SriLankan Airlines cash-strapped even after capital injections: inquiry

ECONOMYNEXT – Sri Lanka’s ex-Treasury Secretary had stopped SriLankan Airlines from turning bonds given as a capital injection to cash for spending, and limited the airline to using annual interest as a subsidy, a commission of inquiry heard.

The loss-making airline also could not use the bonds as collateral to get a loan, a SriLankan airline official said.

Head of Financial Management Yasantha Dissanayake, testifying at a Presidential Commission of Inquiry, said that Treasury Secretary Jayasundera had directed to issue Treasury Bonds of 14.3 billion rupees in February 2012, equivalent to 125 million dollars.

The airline required 287 million dollars in cash by March 2012 alone under a new five-year business plan, Dissanayake said.

The business plan required 510 million dollar injections of cash over the first three years. Another Rs. 12.6 billion in Treasury Bonds (100 million dollars) were issued for the airline in 2013, Dissanayake said.

He said Jayasundera had stopped SriLankan from cashing the bonds by selling in secondary market.

"We could only hold the bond for 5 years and collect the interest given twice a year," Dissanayake said.

He said by this time, SriLankan was in the middle of implementing a restructuring under the new business plan, since it was approved by Cabinet in August 2011.

The new business plan was formulated in 2010 as Jayasundera had thought the 2008 business plan was not aggressive enough, Dissanayake said.

Under the new aggressive business plan, airline had started expanding its fleet, upgrading business class cabins, setting up new IT systems and infrastructure, a flight simulator to train pilots locally, an amphibious air taxi operation and flights to new destinations, Dissanayake said.





He said SriLankan required cash to pay suppliers for all these activities, as well as for the expected start of ground handling operations at the Mattala and Ratmalana Airports, fuel bills for the Ceylon Petroleum Corporation and bills of Airport & Aviation Services.

Senior Deputy Solicitor General Niel Unamboowe questioned whether Jayasundera not giving cash, and restricting the cashing of Treasury Bonds jeopardized the operation of the airline.

Dissanayake agreed, saying that the business plan could not be fully followed.

The business plan had called for cash, and an August 2011 cabinet decision had approved 500 million dollars to be injected as cash into the airline over five years through the national budget.

The following budget speech in November 2011 had talked of investing Rs. 10 billion in cash, and not Treasury Bonds, to implement the business plan, Dissanayake said.

Unamboowe repeatedly questioned whether Jayasundera single-handed defied the cabinet decision and the budget passed in parliament.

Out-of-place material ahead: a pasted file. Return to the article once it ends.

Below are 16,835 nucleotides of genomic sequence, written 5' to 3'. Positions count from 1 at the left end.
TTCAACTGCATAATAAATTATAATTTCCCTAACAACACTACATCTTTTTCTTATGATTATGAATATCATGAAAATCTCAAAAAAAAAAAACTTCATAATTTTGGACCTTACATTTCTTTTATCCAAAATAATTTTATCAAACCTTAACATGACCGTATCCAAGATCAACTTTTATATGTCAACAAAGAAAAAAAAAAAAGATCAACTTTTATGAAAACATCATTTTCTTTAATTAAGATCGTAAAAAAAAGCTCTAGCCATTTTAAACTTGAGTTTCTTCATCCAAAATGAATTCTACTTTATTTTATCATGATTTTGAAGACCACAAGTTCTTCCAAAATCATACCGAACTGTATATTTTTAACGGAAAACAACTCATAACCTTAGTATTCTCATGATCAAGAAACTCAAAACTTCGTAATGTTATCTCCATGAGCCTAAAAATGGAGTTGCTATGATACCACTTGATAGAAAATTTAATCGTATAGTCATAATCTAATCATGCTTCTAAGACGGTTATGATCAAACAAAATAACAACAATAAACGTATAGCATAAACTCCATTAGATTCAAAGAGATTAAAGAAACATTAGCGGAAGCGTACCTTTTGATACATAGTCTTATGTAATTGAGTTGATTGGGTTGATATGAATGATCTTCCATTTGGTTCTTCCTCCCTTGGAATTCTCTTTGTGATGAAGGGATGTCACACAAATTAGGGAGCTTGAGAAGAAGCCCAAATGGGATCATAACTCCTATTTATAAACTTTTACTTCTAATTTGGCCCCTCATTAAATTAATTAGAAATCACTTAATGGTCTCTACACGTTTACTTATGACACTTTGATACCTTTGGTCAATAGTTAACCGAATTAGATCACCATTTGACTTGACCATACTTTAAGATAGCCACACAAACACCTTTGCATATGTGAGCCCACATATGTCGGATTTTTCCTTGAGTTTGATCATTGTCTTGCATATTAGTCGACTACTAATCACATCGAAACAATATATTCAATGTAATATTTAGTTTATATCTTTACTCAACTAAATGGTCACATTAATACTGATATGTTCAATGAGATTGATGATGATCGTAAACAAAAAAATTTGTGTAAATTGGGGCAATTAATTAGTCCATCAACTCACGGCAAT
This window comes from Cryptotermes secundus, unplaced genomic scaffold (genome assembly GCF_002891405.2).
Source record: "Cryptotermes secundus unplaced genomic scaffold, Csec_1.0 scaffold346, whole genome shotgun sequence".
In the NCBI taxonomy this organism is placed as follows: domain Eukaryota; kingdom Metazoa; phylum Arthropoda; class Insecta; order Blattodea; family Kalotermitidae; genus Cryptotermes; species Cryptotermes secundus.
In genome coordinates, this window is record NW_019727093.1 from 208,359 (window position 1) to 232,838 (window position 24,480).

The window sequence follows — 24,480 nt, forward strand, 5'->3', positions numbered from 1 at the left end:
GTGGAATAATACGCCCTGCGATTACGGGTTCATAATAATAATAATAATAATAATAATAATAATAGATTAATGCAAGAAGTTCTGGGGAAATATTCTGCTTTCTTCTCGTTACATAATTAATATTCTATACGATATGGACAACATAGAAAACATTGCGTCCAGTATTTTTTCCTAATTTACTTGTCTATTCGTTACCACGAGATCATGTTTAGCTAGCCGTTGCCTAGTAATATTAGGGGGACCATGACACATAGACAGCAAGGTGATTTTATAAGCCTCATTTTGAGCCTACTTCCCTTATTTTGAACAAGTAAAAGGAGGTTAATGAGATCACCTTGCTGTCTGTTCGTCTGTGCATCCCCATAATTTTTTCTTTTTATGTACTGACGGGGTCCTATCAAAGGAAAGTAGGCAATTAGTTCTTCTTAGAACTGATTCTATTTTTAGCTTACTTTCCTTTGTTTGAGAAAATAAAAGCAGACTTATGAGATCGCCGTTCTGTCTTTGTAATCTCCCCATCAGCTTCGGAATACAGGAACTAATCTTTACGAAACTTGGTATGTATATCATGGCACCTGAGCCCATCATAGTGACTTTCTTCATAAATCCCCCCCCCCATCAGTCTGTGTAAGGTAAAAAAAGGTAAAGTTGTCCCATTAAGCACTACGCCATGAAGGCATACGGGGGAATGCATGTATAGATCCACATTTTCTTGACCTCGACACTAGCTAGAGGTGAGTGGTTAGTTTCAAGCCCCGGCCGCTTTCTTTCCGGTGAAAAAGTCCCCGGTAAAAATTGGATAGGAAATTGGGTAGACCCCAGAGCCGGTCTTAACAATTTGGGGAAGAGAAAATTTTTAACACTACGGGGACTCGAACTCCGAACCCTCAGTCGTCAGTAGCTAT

Dissanayake, while initially saying "It appears so" later said "Yes".

He said the business plan attempted to improve the airline’s revenue, as its yield per customer was lower than the norm.

He said a research report presented to Jayasundera showed that SriLankan’s cost per kilometre was lower than regional competitors.

However, Jayasundera had asked the airline to cut down on costs, Dissanayake said.

He said according to Jayasundera, Treasury Bonds were given instead of cash, since he wanted the company’s balance sheet to improve, so that it could seek financing outside the government.

Dissanayake said initially, the Treasury Secretary had allowed the two Treasury Bonds to be used as collateral for loans.

However, after SriLankan had negotiated with NDB Investment Bank and Barclay’s Singapore to get loans, Jayasundera had stopped the airline from using the Treasury Bonds as collateral, Dissanayake said.

He said during the entire time, Jayasundera was constantly questioning the airline whether it was negotiating a 170 million dollar syndicated loan with the Middle East based Mashreq Bank.

Dissanayake recalled that during one meeting at the Treasury, the first words out of Jayasundera’s mouth were inquiring about the progress with Mashreq Bank.

Upon questioning, Dissanayake said Mashreq Bank was introduced through the Bank of Ceylon, also owned by the Treasury.

Mashreq Bank kept asking for Treasury Guarantees for a loan, he said. Then-President Mahinda Rajapaksa had prevented guarantees from being given to SriLankan, he said.

However, Jayasundera had approved a Treasury Letter of Comfort for the Mashreq loan, Dissanayake said.

Unamboowe questioned whether a Letter of Comfort given by the Treasury is similar to a Treasury Guarantee.

"Technically no, but practically, yes," Dissanayake said.

By 2013, SriLankan had only the 175 million dollar loan from Mashreq Bank as cash injections, and even the loan now needed repayment.

The business plan in contrast required 287 million dollars in 2011/12, another 183 million dollars in 2012/13 and finally 40 million dollars in 2013/14.

The airline had requested the Civil Aviation Ministry to seek cabinet approval to convert the two Treasury Bonds to cash, Dissanayake said.

Both the Central Bank and the Strategic Enterprise Management Agency had written to the Cabinet recommending the Treasury Bonds to be converted to cash, Dissanayake said, reading cabinet minutes. However, Rajapaksa had then blocked the conversion, Disanayake said.

The inquiry heard that the Treasury had at the last minute blocked an attempt to list SriLankan Catering to raise 42 million dollars for the airline. (Colombo/Sept28/2018)

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